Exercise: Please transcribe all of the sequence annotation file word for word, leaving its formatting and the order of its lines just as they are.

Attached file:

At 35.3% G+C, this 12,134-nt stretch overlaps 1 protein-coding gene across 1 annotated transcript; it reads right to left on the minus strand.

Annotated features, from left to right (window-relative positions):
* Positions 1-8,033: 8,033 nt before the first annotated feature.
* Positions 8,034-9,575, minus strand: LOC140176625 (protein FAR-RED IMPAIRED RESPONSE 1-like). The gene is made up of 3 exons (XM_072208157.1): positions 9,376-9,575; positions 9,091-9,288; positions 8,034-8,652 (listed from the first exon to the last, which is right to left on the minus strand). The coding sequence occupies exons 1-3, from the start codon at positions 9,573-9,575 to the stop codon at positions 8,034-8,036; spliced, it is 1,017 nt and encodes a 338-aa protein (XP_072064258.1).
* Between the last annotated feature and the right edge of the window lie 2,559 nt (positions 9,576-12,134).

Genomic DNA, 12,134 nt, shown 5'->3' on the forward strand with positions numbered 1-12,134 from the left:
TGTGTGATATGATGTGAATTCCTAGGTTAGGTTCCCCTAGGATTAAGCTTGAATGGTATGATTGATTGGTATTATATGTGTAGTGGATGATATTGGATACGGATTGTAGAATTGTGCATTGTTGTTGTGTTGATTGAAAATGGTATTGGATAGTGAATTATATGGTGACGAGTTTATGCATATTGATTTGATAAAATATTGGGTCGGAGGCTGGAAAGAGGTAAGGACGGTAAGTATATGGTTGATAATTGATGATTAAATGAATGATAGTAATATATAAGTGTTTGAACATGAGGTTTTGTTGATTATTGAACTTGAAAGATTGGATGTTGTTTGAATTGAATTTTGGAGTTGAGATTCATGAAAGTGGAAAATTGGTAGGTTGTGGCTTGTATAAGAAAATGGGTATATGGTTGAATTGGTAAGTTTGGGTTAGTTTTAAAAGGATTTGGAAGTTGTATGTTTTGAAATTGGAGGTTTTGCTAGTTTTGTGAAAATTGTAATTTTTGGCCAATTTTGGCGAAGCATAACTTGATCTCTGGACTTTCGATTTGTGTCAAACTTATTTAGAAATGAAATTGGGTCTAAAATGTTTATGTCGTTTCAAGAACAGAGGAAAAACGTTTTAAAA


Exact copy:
At 35.3% G+C, this 12,134-nt stretch overlaps 1 protein-coding gene across 1 annotated transcript; it reads right to left on the minus strand.

Annotated features, from left to right (window-relative positions):
* Positions 1-8,033: 8,033 nt before the first annotated feature.
* Positions 8,034-9,575, minus strand: LOC140176625 (protein FAR-RED IMPAIRED RESPONSE 1-like). The gene is made up of 3 exons (XM_072208157.1): positions 9,376-9,575; positions 9,091-9,288; positions 8,034-8,652 (listed from the first exon to the last, which is right to left on the minus strand). The coding sequence occupies exons 1-3, from the start codon at positions 9,573-9,575 to the stop codon at positions 8,034-8,036; spliced, it is 1,017 nt and encodes a 338-aa protein (XP_072064258.1).
* Between the last annotated feature and the right edge of the window lie 2,559 nt (positions 9,576-12,134).

Genomic DNA, 12,134 nt, shown 5'->3' on the forward strand with positions numbered 1-12,134 from the left:
TGTGTGATATGATGTGAATTCCTAGGTTAGGTTCCCCTAGGATTAAGCTTGAATGGTATGATTGATTGGTATTATATGTGTAGTGGATGATATTGGATACGGATTGTAGAATTGTGCATTGTTGTTGTGTTGATTGAAAATGGTATTGGATAGTGAATTATATGGTGACGAGTTTATGCATATTGATTTGATAAAATATTGGGTCGGAGGCTGGAAAGAGGTAAGGACGGTAAGTATATGGTTGATAATTGATGATTAAATGAATGATAGTAATATATAAGTGTTTGAACATGAGGTTTTGTTGATTATTGAACTTGAAAGATTGGATGTTGTTTGAATTGAATTTTGGAGTTGAGATTCATGAAAGTGGAAAATTGGTAGGTTGTGGCTTGTATAAGAAAATGGGTATATGGTTGAATTGGTAAGTTTGGGTTAGTTTTAAAAGGATTTGGAAGTTGTATGTTTTGAAATTGGAGGTTTTGCTAGTTTTGTGAAAATTGTAATTTTTGGCCAATTTTGGCGAAGCATAACTTGATCTCTGGACTTTCGATTTGTGTCAAACTTATTTAGAAATGAAATTGGGTCTAAAATGTTTATGTCGTTTCAAGAACAGAGGAAAAACGTTTTAAAA